Clicks are irrelevant to the Kellogg Company’s digital marketing goals of driving sales and building brand awareness, says Bob Arnold, the company’s associate director of global digital strategy, speaking at the IAB Technology Advertising Marketplace in New York, where he presented a case study on the cereal manufacturer’s programmatic buying strategies.
“We don’t care about clicks,” Arnold says. “We’re a branding company, we’ve done enough studies to show that clicks have zero correlation to sales. We as an industry need to start moving beyond [clicks.]”
Though Kellogg’s has found little use for clickthroughs, the company has seen a five-fold ROI increase since instituting its programmatic buying campaign — that is, purchasing digital ad space via automated technologies and services like demand-side platforms (DSPs) and ad exchanges.
This entails crafting the right message and delivering it to the right customers when they are most receptive, Arnold says.
“Between 50 [and] 80% of value is driven from creative,” Arnold notes. “We pre-test all our creative to make sure our campaign can succeed. Then we need to find the right consumer — and this is where programmatic buying flexes its muscles. We can target the right consumer with first-party and third-party data plugged into algorithms.”
Subsequently, Kellogg’s attempts to find the “right moment” when the potential customer is most receptive to the cereal manufacturer’s messaging. This is an area, Arnold concedes, where the company is seeking to improve. “We’re still learning this,” he says. “We want to hit her in those laid-back moments, when she’s already consuming content relevant to our marketing message.”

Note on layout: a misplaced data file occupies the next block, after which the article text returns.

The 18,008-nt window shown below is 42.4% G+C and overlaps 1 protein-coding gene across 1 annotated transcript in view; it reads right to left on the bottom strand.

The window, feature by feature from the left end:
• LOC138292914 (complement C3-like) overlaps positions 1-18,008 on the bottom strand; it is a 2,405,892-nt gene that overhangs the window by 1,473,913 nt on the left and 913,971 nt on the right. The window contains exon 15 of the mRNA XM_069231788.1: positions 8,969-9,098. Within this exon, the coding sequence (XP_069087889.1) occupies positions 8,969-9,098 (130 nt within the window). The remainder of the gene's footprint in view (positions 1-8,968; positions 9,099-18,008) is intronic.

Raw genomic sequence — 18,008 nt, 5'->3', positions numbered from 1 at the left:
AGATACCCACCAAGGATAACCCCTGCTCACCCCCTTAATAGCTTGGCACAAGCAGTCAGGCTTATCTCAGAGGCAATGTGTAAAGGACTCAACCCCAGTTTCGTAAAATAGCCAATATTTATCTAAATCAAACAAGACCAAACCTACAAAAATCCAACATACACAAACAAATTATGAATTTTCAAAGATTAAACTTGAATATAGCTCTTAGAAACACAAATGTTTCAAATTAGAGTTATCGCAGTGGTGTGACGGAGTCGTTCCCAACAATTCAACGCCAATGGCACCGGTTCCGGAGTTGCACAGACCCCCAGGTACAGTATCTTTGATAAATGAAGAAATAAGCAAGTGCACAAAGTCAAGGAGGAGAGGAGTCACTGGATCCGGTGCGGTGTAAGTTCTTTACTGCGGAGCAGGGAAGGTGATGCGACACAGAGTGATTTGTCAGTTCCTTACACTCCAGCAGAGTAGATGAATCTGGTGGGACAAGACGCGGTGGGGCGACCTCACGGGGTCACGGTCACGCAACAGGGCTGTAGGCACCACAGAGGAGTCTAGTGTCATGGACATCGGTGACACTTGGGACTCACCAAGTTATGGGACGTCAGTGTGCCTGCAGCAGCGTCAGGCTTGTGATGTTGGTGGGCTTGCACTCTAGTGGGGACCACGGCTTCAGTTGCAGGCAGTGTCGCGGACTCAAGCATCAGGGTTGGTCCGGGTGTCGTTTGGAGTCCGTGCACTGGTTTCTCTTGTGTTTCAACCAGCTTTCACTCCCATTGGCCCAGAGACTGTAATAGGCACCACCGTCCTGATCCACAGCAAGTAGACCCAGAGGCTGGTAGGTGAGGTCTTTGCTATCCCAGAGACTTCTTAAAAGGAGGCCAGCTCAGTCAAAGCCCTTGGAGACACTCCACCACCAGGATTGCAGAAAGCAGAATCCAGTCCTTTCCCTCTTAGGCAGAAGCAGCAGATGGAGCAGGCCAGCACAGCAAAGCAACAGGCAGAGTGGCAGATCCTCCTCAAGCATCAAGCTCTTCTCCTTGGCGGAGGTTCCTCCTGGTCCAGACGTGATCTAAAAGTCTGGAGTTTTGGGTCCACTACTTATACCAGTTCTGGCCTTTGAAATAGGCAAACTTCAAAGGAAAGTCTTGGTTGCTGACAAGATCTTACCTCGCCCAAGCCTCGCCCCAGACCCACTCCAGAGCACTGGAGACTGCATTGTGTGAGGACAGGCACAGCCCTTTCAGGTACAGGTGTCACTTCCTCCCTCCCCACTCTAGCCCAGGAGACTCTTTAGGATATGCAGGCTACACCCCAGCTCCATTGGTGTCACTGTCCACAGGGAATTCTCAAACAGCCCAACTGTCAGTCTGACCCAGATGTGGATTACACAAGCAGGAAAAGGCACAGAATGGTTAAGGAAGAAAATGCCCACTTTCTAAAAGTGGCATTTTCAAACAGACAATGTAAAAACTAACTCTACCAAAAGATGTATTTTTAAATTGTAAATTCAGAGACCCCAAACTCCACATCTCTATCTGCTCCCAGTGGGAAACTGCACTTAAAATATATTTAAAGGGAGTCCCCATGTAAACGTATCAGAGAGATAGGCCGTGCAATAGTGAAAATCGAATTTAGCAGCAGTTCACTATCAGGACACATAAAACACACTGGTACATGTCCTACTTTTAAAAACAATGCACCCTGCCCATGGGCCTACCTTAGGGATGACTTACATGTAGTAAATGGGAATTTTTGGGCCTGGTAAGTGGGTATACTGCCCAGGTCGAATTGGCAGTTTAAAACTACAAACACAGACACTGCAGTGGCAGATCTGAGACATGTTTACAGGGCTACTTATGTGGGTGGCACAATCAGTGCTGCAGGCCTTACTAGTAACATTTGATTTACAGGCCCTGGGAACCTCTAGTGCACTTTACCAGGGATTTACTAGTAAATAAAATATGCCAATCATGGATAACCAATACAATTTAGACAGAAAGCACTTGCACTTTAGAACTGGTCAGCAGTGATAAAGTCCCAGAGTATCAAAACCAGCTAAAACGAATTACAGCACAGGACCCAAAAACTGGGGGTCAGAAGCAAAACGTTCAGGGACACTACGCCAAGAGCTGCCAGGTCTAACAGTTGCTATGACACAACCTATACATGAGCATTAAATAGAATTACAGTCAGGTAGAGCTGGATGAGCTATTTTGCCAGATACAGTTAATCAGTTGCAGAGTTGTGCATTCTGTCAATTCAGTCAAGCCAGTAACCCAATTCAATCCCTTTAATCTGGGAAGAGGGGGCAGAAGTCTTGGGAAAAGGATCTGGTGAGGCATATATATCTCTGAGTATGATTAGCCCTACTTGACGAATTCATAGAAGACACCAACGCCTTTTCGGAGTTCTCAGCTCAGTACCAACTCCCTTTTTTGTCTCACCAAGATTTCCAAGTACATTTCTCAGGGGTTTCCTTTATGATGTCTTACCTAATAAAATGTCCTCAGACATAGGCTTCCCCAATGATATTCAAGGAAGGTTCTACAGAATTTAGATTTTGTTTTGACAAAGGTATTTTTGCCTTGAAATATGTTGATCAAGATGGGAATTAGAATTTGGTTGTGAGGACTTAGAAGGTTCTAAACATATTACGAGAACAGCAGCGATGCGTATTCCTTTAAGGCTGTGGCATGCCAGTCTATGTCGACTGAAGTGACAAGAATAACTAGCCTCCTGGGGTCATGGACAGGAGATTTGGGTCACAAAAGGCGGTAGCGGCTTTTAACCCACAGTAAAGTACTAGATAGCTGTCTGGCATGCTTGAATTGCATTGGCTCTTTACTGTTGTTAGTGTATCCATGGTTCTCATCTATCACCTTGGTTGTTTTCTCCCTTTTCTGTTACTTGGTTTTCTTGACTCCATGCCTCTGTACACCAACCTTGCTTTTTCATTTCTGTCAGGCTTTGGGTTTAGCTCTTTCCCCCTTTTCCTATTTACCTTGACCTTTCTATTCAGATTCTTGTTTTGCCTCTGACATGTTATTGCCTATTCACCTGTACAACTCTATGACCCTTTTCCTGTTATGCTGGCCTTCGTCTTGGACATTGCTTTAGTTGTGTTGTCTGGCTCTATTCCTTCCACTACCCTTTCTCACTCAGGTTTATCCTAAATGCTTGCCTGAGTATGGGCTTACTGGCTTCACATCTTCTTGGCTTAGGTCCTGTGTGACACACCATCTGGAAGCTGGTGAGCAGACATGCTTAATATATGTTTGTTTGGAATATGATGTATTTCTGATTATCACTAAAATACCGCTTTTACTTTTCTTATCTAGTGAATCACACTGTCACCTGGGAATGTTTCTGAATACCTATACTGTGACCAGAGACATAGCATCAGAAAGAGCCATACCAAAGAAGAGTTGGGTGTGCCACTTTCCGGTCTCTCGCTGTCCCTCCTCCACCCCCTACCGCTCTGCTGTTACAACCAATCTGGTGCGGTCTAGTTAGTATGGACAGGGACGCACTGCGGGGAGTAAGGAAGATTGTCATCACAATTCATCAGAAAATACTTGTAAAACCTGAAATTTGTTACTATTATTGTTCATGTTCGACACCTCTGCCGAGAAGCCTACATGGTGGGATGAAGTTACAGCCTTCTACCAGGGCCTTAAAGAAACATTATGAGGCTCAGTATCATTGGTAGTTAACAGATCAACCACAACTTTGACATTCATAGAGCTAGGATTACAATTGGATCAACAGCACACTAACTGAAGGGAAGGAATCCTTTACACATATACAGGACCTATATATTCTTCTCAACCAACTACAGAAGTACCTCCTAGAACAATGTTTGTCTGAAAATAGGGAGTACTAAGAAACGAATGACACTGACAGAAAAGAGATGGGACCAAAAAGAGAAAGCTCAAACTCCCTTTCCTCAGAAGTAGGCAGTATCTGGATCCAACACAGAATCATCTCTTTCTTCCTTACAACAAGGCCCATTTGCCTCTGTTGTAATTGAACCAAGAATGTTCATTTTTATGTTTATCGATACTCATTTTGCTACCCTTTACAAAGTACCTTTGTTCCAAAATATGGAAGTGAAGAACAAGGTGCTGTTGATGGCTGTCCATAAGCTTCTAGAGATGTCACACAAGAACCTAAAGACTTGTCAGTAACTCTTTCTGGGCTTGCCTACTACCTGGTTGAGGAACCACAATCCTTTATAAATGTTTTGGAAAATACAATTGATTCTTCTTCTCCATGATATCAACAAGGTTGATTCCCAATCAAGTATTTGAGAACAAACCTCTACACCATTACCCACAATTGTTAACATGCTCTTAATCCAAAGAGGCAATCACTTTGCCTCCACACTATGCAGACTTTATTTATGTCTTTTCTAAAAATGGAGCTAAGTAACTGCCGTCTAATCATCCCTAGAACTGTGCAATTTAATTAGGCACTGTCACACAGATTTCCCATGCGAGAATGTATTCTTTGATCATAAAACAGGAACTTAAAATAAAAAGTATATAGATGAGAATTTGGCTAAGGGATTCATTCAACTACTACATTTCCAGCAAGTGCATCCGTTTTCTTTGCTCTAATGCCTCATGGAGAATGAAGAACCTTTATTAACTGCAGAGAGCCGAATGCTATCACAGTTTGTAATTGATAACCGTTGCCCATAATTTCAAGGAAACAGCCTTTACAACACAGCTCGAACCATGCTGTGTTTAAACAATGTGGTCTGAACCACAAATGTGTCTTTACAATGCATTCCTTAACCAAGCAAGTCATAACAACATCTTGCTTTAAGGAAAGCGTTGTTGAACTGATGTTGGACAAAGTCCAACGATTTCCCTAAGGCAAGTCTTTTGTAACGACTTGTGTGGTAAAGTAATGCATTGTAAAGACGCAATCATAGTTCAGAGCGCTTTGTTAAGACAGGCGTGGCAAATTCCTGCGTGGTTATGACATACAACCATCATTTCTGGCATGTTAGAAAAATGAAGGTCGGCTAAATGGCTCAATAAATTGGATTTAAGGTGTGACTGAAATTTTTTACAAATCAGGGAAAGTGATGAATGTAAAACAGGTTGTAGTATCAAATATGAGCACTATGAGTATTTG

Both Arnold and Chip Scovic, Google’s head of media platforms, direct advertisers, also in attendance at the conference, admit that brands and agencies are hesitant to embrace programmatic buying as there isn’t a great deal of visibility built into the process. To combat this, Arnold emphasizes the importance — prior to leaping into programmatic buying — of establishing clearly defined key performance indicators (KPIs).
“We would not do this if we didn’t have KPIs to prove it works,” he says. “There’s a sense that programmatic buying is a dark art. You don’t know, they say, what inventory you’re getting. Will it be brand safe? Will people will see your ad?”
Key to Kellogg’s programmatic buying strategy is finding the right partners. The company uses the Google DoubleClick Bid Manager, a DSP and component of the DoubleClick Digital Marketing platform that Google announced during its Insights Conference on June 5. Kellogg’s also uses comScore to determine whether its ads hit the right audience, as well as whether the ads are viewable and ultimately effective in building brand awareness or purchase intent.
The technologies and services that constitute programmatic buying continue to expand and remain highly dynamic. Scovic says that a few years ago the space was worth “a little over a few thousand dollars; now in 2012, it’s a $2 billion business.